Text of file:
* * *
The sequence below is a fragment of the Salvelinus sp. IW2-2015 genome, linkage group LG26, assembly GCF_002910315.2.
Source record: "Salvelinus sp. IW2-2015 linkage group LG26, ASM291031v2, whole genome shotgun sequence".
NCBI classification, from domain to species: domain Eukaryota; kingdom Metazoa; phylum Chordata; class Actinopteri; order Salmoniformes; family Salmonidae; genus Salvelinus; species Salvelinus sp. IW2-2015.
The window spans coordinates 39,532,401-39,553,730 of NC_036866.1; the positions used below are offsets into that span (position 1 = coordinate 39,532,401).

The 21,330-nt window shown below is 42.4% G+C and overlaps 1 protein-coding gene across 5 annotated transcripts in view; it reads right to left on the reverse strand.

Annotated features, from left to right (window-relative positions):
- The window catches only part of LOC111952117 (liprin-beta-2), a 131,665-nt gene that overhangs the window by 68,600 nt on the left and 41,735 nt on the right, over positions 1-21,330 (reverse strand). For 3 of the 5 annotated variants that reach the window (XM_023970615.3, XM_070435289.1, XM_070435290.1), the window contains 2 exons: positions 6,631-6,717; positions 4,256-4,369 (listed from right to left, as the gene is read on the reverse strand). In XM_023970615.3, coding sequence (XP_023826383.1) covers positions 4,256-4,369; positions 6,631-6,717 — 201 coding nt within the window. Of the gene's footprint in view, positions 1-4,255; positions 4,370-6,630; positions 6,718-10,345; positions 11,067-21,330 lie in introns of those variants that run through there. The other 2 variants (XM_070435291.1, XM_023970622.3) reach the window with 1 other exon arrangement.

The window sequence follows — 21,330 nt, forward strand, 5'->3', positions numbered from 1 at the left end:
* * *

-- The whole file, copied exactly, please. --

The sequence below is a fragment of the Salvelinus sp. IW2-2015 genome, linkage group LG26, assembly GCF_002910315.2.
Source record: "Salvelinus sp. IW2-2015 linkage group LG26, ASM291031v2, whole genome shotgun sequence".
NCBI classification, from domain to species: domain Eukaryota; kingdom Metazoa; phylum Chordata; class Actinopteri; order Salmoniformes; family Salmonidae; genus Salvelinus; species Salvelinus sp. IW2-2015.
The window spans coordinates 39,532,401-39,553,730 of NC_036866.1; the positions used below are offsets into that span (position 1 = coordinate 39,532,401).

The 21,330-nt window shown below is 42.4% G+C and overlaps 1 protein-coding gene across 5 annotated transcripts in view; it reads right to left on the reverse strand.

Annotated features, from left to right (window-relative positions):
- The window catches only part of LOC111952117 (liprin-beta-2), a 131,665-nt gene that overhangs the window by 68,600 nt on the left and 41,735 nt on the right, over positions 1-21,330 (reverse strand). For 3 of the 5 annotated variants that reach the window (XM_023970615.3, XM_070435289.1, XM_070435290.1), the window contains 2 exons: positions 6,631-6,717; positions 4,256-4,369 (listed from right to left, as the gene is read on the reverse strand). In XM_023970615.3, coding sequence (XP_023826383.1) covers positions 4,256-4,369; positions 6,631-6,717 — 201 coding nt within the window. Of the gene's footprint in view, positions 1-4,255; positions 4,370-6,630; positions 6,718-10,345; positions 11,067-21,330 lie in introns of those variants that run through there. The other 2 variants (XM_070435291.1, XM_023970622.3) reach the window with 1 other exon arrangement.

The window sequence follows — 21,330 nt, forward strand, 5'->3', positions numbered from 1 at the left end: